Whenever people ask me about the best time to come to Paris, I always say “now”. Paris is certainly much nicer when the weather is perfect, but so is every place in the world. There’s never a bad time to visit the city, though, depending on what you want to do while you’re here.
The best things to do when it’s cold:
- Visit museums; in the summer they’re hot (many smaller ones aren’t air-conditioned) and crowded.
- Catch a show; the season for ballet, theatre, music concerts and other performing arts is fall through spring.
- Department store shopping; the annual winter sales are six weeks in January-February.
- Boat cruises on the Seine; the glass-covered boats are heated and less crowded in winter (and with no leaves on the tress you can see the monuments more easily).
- Catch the views; the crisp air – when it’s not raining – is great for taking photos from Sacré-Coeur or the top of the Arc de Triomphe; in summer there tends to be a haze over the city.
- Hang out in cafés with a book and a crème; the best ones have heated terraces (enclosed in clear plastic tarps).
- Stuff yourself on rich, French country food and strong wine in front of the fireplace of cozy restaurants and wine bistrots; three-hour meals followed by a good walk in the brisk air is one of winter’s delights.
- Go ice skating in front of the Hôtel de Ville (City Hall).
Best things to do when it’s hot:
- Stroll the open food markets in the early hours (from 8am) when the city is just waking up.
- Picnic on the banks of the Seine or on the Passerelle des Arts pedestrian bridge.
- Relax under the shady trees of the city’s many scenic public gardens; you can even lie on the grass at Place des Vosges, Parc Montsouris, Buttes-Chaumont, La Villette, and André Citroën.
- Take a cruise along the bucolic Marne River.
- Go antique hunting at the Puces or — even better — sift through the junk at neighborhood flea markets known as Vide-Greniers.
- Take a bike tour of the city at night; if you’re a good in-line skater join the free Friday Night Fever skate!
- Go clubbing on the Seine — many of the boats moored along the river have live music and bars.
- Visit the charming country villages and châteaux of Ile-de-France.
About Paris in August
I spent my first summer in Paris back in 1996. When August arrived it was as if the city closed down. My local bakery closed, the streets were virtully empty, and none of the little bistros I frequented were open. But much has changed in the past 15 years! Paris is no longer a ghost town in August. More shops and restaurants stay open now, and there are several summer festivals (including the excellent Paris Plage) to keep everyone entertained. Having said that, it’s usually the hottest month of the year, and air-conditioning is still an exception to the rule (especially on public transportation), but many hotels offer good deals for the month. Most Parisians head to the beach or the countryside beginning the last week in July, so there’s less traffic and a more laid-back atmosphere. I now try and stay in Paris in August, just to enjoy the calm!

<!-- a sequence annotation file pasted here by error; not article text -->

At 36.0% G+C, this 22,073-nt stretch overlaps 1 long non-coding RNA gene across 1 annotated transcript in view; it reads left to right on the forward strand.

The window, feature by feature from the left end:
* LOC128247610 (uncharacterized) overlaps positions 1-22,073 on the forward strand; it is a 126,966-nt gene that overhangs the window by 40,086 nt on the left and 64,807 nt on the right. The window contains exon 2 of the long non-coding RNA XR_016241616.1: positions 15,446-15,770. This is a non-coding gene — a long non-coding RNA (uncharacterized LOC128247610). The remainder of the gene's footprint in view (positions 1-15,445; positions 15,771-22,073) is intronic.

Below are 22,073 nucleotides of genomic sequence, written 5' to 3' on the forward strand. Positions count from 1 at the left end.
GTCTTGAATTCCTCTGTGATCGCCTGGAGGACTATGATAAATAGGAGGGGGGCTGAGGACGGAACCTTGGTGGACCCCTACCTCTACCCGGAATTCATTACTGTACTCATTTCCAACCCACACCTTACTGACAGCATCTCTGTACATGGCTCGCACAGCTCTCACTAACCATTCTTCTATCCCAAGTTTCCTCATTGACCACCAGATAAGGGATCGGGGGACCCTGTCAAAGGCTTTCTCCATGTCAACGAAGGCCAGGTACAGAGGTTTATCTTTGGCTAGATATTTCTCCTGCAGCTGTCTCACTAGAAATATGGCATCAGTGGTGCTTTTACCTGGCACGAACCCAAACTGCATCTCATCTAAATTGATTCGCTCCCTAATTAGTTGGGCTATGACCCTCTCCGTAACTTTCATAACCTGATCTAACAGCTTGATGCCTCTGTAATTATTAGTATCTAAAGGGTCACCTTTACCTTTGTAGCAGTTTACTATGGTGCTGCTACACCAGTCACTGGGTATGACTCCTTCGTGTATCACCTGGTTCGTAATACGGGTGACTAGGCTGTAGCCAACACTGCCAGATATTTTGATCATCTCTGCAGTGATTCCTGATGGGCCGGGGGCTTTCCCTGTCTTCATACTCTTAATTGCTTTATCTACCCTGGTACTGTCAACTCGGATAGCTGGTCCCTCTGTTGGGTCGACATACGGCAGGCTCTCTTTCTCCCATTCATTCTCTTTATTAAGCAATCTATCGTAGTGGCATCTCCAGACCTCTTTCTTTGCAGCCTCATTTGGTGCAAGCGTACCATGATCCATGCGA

Early fall, known as la rentrée, is when Parisians come back from their holidays and the performing arts season starts up again. It’s also a time of many important conferences and trade fairs, so book hotels rooms well in advance. Halloween is not big, but November 1 (All Souls’ Day) and November 11 (Armistice Day) are important holidays, so some smaller establishments may close.
Spring can be lovely in Paris, if a bit on the damp side — pack a good rain hat! The important thing is to be aware of the French holidays, which can be a bit tricky to navigate. May 1, for example, is National Worker’s Day, with marches by unions through the streets (thus blocking bus, taxi and car traffic), and most tourist sights and shops are closed. May usually has so many three-day holidays (and if the holiday falls on a Thursday it turns into a four-day holiday) that opening hours for smaller shops and restaurants are inconsistent.
National Holidays (Jours Fériés)
Most museums and many shops are closed on these days. When a holiday falls on a Sunday, such as Easter and Pentecost, the legal holiday is on the following Monday.
Nouvel An (New Year’s Day) January 1
Lundi de Pâques (Easter Monday) April or March
Fête du Travail (National Worker’s Day) May 1
Jour de la Victoire (V-Day WWII) May 8
Ascension 6th Thursday after Easter
Lundi de Pentecôte (Pentecost Monday) 2nd Monday after Ascension
Fête Nationale (Bastille Day) July 14
Assomption (Assumption) August 15
Toussaint (All Souls’ Day) November 1
Armistice Day November 11
Noël (Christmas) December 25
Other major celebrations include the Chinese New Year (January/February), with parades in the 13th and 3rd arrondissements, the Fête de la Musique (June 21), a 24-hour musical festival throughout France, the Journées du Patrimoines (3rd weekend in September), where France’s museums, monuments and State-owned buildings are open to the public for free, the Nuit Blanche (1st Saturday in October), an all-night culture festival in Paris, and theFête du Beaujolais Nouveau (3rd Thursday in November) to celebrate the arrival of the first wine of the season. Halloween and Valentine’s Day have crept onto the French calendar, albeit in a slightly less commercialized fashion than Americans are used to (ie Haloween is really just for kids, and Valentine’s Day is really just for couples).